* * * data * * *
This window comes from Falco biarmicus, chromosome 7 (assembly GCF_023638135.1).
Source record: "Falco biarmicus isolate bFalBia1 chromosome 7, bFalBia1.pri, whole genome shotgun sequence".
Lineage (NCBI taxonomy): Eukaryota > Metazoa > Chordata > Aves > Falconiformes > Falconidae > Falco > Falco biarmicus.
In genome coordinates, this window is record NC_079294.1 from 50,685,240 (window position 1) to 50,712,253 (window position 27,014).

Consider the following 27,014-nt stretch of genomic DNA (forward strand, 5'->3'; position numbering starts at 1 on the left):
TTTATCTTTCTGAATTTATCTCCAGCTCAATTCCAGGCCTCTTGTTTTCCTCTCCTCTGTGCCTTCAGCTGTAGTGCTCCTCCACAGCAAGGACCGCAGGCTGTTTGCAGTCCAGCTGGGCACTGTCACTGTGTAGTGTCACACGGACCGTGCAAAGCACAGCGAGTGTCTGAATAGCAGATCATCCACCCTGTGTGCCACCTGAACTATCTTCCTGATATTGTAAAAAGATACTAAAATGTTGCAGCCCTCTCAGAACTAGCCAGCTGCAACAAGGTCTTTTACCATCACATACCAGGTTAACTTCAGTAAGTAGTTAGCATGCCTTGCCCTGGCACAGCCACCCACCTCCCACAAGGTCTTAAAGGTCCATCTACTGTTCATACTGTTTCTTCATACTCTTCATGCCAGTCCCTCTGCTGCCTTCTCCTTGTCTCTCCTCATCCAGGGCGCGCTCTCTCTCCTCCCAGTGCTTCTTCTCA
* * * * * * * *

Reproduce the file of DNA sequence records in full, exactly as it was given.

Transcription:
This window comes from Falco biarmicus, chromosome 7 (assembly GCF_023638135.1).
Source record: "Falco biarmicus isolate bFalBia1 chromosome 7, bFalBia1.pri, whole genome shotgun sequence".
Lineage (NCBI taxonomy): Eukaryota > Metazoa > Chordata > Aves > Falconiformes > Falconidae > Falco > Falco biarmicus.
In genome coordinates, this window is record NC_079294.1 from 50,685,240 (window position 1) to 50,712,253 (window position 27,014).

Consider the following 27,014-nt stretch of genomic DNA (forward strand, 5'->3'; position numbering starts at 1 on the left):
TTTATCTTTCTGAATTTATCTCCAGCTCAATTCCAGGCCTCTTGTTTTCCTCTCCTCTGTGCCTTCAGCTGTAGTGCTCCTCCACAGCAAGGACCGCAGGCTGTTTGCAGTCCAGCTGGGCACTGTCACTGTGTAGTGTCACACGGACCGTGCAAAGCACAGCGAGTGTCTGAATAGCAGATCATCCACCCTGTGTGCCACCTGAACTATCTTCCTGATATTGTAAAAAGATACTAAAATGTTGCAGCCCTCTCAGAACTAGCCAGCTGCAACAAGGTCTTTTACCATCACATACCAGGTTAACTTCAGTAAGTAGTTAGCATGCCTTGCCCTGGCACAGCCACCCACCTCCCACAAGGTCTTAAAGGTCCATCTACTGTTCATACTGTTTCTTCATACTCTTCATGCCAGTCCCTCTGCTGCCTTCTCCTTGTCTCTCCTCATCCAGGGCGCGCTCTCTCTCCTCCCAGTGCTTCTTCTCA